Due to advancements in surgical procedures in the past decades, elective cesarean section has in creasingly become popular and emerged as an urgent issue for maternity practitioners, hospitals, policy makers, as well as maternity clients (2).
What does C/S stand for?
C/S stands for Cesarean Section
This definition appears very frequently and is found in the following Acronym Finder categories:
- Science, medicine, engineering, etc.
See other definitions of C/S
We have 301 other meanings of C/S in our Acronym Attic
- Change of Rater (US Army)
- Change of Rating
- Change Request
- Command/Response Field Bit
- Commutation Rate (NASA)
- Compression Ratio
- Coordinator for Reconstruction and Stabilization
- Call Sign
- Central Site
- Cervical Spondylosis
Samples in periodicals archive:
In Asia, women who give birth via cesarean section may be at an increased risk for negative health consequences.
They concluded that there was not enough evidence to evaluate policy, and also stated that 'there was no convincing evidence that cesarean section delivery was of benefit to the infant in this situation'.
The following factors are associated with an increased risk of emergency cesarean section in women who have had a previous cesarean section and are attempting vaginal birth: older maternal age, low maternal height, male gender of baby, labor induced by prostaglandin, not having had a previous vaginal birth, and later birth.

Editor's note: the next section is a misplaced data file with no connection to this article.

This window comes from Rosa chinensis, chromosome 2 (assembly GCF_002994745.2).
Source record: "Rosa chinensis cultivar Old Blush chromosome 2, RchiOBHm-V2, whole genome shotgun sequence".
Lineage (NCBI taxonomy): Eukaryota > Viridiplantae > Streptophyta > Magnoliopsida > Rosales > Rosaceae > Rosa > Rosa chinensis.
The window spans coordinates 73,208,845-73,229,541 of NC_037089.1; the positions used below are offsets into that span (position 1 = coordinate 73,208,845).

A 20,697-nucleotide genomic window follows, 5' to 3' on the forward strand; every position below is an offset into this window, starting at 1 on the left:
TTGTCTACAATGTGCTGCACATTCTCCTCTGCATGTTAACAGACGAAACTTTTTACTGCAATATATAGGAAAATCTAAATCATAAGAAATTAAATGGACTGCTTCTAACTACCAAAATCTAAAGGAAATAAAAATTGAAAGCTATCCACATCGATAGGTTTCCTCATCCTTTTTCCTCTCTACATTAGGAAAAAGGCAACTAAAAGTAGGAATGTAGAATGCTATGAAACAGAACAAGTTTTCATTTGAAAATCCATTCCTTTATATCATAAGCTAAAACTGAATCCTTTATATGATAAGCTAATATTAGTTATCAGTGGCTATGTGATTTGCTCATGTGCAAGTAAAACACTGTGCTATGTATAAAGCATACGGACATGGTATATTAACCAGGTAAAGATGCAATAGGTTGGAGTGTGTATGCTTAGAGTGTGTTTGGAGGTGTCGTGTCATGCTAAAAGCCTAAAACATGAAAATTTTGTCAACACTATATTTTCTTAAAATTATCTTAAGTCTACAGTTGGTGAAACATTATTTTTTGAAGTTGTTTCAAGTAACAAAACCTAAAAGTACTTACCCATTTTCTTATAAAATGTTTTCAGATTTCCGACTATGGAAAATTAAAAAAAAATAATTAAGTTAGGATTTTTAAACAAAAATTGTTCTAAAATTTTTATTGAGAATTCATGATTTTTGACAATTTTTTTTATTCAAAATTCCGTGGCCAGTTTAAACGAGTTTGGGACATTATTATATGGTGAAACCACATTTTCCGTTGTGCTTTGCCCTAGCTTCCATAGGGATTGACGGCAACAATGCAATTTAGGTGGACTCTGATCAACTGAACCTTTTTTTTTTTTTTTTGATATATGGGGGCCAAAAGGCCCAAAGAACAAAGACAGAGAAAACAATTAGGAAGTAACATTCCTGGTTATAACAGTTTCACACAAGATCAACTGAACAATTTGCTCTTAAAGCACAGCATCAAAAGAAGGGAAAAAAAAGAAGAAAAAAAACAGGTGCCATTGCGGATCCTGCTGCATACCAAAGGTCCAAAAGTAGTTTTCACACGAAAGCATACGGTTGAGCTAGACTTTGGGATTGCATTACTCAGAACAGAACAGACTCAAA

Doctors traditionally counseled women who had had a cesarean section against delivering vaginally, even though a mother's recovery time is longer after a cesarean birth.
Latin America has some of the highest rates of cesarean section in the world, involving 25-30 percent of all deliveries.
For elective repeat cesarean, the consensus of dozens of studies totaling tens of thousands of women is that elective repeat cesarean section is riskier for the mother and not any safer for the baby.
The potential benefits of primary elective cesarean section are often weighed against the risk that a scheduled cesarean section will bring the baby into the world prematurely, the risk of a prolonged post-delivery recovery, heavier interpartum and postpartum bleeding that could require transfusion with its attendant risks, and an increased risk of infection.